The Bloc will use any tool it can to tarnish our institutions because it is trying to convince people that every problem will be solved with Quebec's independence: dogs will smell better, blueberry season will last longer, and everything will be perfect in Quebec. However, nothing will change.
The Minister of the Environment summed it up quite nicely. The Bloc members said we should break up this country and destroy it for economic reasons because we had a deficit and a national debt. Now they are arguing that Canada has too much of a surplus and too many jobs. Too much money goes into the EI fund. We should now dissolve this country. In my opinion, this is the most successful country in the world. It is certainly one of the best places to live. According to them, those are the reasons we should break up this country. Nothing will stop them.
I understand why people from Quebec feel this way. However, I am also confident they will be realistic. They will consider this carefully. If we have an honest debate with all the information and a clear question, then we have to talk about the advantages that Canada offers to all residents of all the provinces. We must certainly never accept Canada as it is. We must always strive for better. We must see what we can do with our country in the future.
I think the people of Quebec, like those from Nova Scotia, will see that Canada is the best country, the best institution and the best tool we have for advancing our issues.
We use the argument of language and culture. One million French-speaking Canadians live outside Quebec. As an Acadian from Nova Scotia, I cannot imagine a Canada without Quebec, New Brunswick, Manitoba or Saskatchewan or without the francophones from British Columbia or from any other province or territory. They are all parts that make up this country. When we work together, when we help each other and give each other a hand, we can succeed in the international arena, as someone said earlier. We have had the value of cultural products recognized and had them removed from international trade negotiations in order to protect our institutions and our cultures.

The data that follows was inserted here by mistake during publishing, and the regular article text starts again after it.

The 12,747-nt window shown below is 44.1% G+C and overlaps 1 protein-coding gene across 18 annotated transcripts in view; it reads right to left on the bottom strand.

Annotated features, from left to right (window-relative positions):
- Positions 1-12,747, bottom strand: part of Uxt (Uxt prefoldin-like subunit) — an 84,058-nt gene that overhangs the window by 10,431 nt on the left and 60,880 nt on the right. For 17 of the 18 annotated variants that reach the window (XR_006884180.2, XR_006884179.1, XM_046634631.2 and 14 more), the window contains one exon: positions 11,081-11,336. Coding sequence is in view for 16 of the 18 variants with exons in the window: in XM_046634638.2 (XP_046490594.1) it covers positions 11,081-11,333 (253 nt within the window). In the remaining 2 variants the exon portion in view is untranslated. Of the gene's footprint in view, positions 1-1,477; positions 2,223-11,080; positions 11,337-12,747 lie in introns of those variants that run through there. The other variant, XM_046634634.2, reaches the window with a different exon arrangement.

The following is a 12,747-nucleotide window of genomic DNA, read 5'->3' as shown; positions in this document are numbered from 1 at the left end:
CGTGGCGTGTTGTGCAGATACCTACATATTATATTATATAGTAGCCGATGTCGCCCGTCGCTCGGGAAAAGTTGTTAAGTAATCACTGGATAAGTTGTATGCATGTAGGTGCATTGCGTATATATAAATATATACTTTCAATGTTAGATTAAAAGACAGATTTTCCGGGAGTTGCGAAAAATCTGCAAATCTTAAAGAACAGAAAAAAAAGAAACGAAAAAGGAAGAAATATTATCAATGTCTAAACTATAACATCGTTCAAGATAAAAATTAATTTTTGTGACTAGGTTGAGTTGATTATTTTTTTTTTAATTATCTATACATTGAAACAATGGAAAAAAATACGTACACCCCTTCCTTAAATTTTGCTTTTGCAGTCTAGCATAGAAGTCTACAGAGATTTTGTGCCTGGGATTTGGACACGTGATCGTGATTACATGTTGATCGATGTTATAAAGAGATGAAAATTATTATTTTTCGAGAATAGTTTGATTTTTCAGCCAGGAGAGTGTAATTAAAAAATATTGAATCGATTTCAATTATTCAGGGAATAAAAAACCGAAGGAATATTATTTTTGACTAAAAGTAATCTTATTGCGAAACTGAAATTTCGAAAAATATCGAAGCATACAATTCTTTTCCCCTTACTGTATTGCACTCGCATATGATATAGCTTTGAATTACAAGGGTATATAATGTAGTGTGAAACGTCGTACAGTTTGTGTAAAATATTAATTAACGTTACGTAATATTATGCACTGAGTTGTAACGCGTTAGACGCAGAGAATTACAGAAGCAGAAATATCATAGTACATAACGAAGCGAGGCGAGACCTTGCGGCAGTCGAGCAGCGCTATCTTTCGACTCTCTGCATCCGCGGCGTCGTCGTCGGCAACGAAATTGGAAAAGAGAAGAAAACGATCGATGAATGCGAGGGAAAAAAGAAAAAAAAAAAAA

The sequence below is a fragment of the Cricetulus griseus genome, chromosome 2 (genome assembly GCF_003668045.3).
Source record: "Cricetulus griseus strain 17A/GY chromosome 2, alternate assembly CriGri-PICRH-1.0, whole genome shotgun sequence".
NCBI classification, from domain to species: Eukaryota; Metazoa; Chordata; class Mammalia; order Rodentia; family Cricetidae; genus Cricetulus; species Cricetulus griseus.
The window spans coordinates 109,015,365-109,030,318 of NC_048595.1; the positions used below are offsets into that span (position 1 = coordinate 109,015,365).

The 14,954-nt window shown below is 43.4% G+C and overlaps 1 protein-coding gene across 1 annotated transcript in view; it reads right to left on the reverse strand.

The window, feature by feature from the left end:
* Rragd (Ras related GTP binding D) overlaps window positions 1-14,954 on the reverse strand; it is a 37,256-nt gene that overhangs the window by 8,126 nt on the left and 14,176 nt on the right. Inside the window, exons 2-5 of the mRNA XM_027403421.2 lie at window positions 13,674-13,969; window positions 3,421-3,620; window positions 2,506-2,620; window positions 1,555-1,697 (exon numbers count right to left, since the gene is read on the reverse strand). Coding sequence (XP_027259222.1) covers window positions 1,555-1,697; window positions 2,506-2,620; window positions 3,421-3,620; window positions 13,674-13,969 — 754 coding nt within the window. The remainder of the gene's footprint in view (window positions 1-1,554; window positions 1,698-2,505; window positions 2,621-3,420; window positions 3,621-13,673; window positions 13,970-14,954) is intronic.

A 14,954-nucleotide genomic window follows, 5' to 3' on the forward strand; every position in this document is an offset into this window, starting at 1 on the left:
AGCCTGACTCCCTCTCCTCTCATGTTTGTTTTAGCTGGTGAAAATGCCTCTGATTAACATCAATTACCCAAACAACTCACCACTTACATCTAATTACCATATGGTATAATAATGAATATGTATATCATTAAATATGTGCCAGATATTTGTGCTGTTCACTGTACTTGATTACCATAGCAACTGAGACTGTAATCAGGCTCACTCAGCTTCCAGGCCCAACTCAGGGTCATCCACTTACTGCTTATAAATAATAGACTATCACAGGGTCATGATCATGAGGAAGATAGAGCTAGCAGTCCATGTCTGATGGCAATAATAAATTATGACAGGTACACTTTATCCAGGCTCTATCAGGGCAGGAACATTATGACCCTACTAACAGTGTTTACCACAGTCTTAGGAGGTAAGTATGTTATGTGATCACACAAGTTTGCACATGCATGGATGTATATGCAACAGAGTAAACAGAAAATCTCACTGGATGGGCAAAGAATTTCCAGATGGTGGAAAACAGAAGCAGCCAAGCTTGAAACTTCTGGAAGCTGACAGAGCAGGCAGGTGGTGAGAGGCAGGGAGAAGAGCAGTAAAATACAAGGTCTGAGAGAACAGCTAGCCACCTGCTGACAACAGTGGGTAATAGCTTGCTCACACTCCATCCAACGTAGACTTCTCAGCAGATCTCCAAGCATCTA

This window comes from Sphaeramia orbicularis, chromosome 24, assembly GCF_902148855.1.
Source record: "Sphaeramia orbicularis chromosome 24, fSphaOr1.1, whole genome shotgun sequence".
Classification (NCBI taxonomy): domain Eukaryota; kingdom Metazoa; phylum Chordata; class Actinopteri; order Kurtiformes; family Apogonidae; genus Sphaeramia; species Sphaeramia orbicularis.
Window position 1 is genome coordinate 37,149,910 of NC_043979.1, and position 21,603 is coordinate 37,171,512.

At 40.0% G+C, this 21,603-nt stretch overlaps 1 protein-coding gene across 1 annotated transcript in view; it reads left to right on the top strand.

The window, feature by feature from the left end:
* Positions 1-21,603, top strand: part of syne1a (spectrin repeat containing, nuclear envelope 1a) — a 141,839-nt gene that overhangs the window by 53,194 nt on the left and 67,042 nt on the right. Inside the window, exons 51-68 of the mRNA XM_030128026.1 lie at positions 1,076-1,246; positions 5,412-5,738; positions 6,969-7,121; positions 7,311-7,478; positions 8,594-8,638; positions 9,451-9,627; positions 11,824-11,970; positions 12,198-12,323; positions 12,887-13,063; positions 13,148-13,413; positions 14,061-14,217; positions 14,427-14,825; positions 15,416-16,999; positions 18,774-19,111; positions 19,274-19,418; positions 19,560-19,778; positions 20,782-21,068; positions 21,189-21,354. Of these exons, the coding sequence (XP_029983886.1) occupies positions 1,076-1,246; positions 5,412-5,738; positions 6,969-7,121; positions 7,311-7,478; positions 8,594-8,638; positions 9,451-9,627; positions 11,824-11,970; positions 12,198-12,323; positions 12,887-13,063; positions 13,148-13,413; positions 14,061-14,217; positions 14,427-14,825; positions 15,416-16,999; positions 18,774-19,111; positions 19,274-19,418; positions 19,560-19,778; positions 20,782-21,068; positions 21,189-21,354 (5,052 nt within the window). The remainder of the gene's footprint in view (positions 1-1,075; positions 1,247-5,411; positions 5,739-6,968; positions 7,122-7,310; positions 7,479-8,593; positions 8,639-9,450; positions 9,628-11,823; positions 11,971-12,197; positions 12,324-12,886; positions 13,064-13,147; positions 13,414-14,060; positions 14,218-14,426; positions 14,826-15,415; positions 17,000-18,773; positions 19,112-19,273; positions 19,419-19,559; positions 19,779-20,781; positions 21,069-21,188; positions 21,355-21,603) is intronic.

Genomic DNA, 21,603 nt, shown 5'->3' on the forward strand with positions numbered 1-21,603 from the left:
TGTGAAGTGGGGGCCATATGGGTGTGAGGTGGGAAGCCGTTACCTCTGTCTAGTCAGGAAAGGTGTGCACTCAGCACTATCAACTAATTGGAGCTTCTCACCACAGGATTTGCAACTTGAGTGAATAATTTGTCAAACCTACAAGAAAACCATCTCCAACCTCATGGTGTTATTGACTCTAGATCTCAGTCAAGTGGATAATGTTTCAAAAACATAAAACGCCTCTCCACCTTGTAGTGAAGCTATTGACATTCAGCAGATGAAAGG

I do not know if a small island or a small country of 8 million people could have as much success. With 30 million people, and that includes all of our people, we are not a very big country on the international scale. We have advantages, however, in this country, which I think works well and must continue to make progress.
This document is one of the tools being used to undermine credibility once again. Credibility is being destroyed by some parliamentarians, not by Parliament. It is the credibility of the Bloc Québécois which is in doubt with that publication. I would invite the Bloc to apologize and take corrective action. I think that it is time to get back to work and discuss important issues. In Nova Scotia, people want a budget and want to see the bills that are now before us get passed. That is what we should be discussing. Improvements are needed. I think that it is important to invest more in the seaports of the Atlantic provinces.
As for the Conservatives, who made an alliance with the Bloc, they have no interest in these issues since Atlantic Canada is barren ground for them and a “culture of defeatism”.
What has the Liberal Party done and what does it continue to do? We continue to invest in Atlantic Canada, not in a culture of defeatism. We continue to invest in the future and the gains of our champions.
We have seen incredible improvement. Canada is at its lowest rate of unemployment in 30 years. I have seen great improvement in Nova Scotia and all Atlantic Canada. I have talked to people who are fighting for the future. They have a dream of where they want to go. It is important we provide that.
All the discussion has been on Gomery and the sponsorship program. The sponsorship program was managed well in Nova Scotia. I am very proud of Liberal Party volunteers in Nova Scotia. I do not like the idea that people took advantage of the program. In my mind they are crooks. They are unethical people and they should be dealt with.
I am very proud of the institution to which I belong. Like Nova Scotians, I believe we should wait for the full report of Justice Gomery and the response of the Government of Canada on how we implement its measures and recommendations.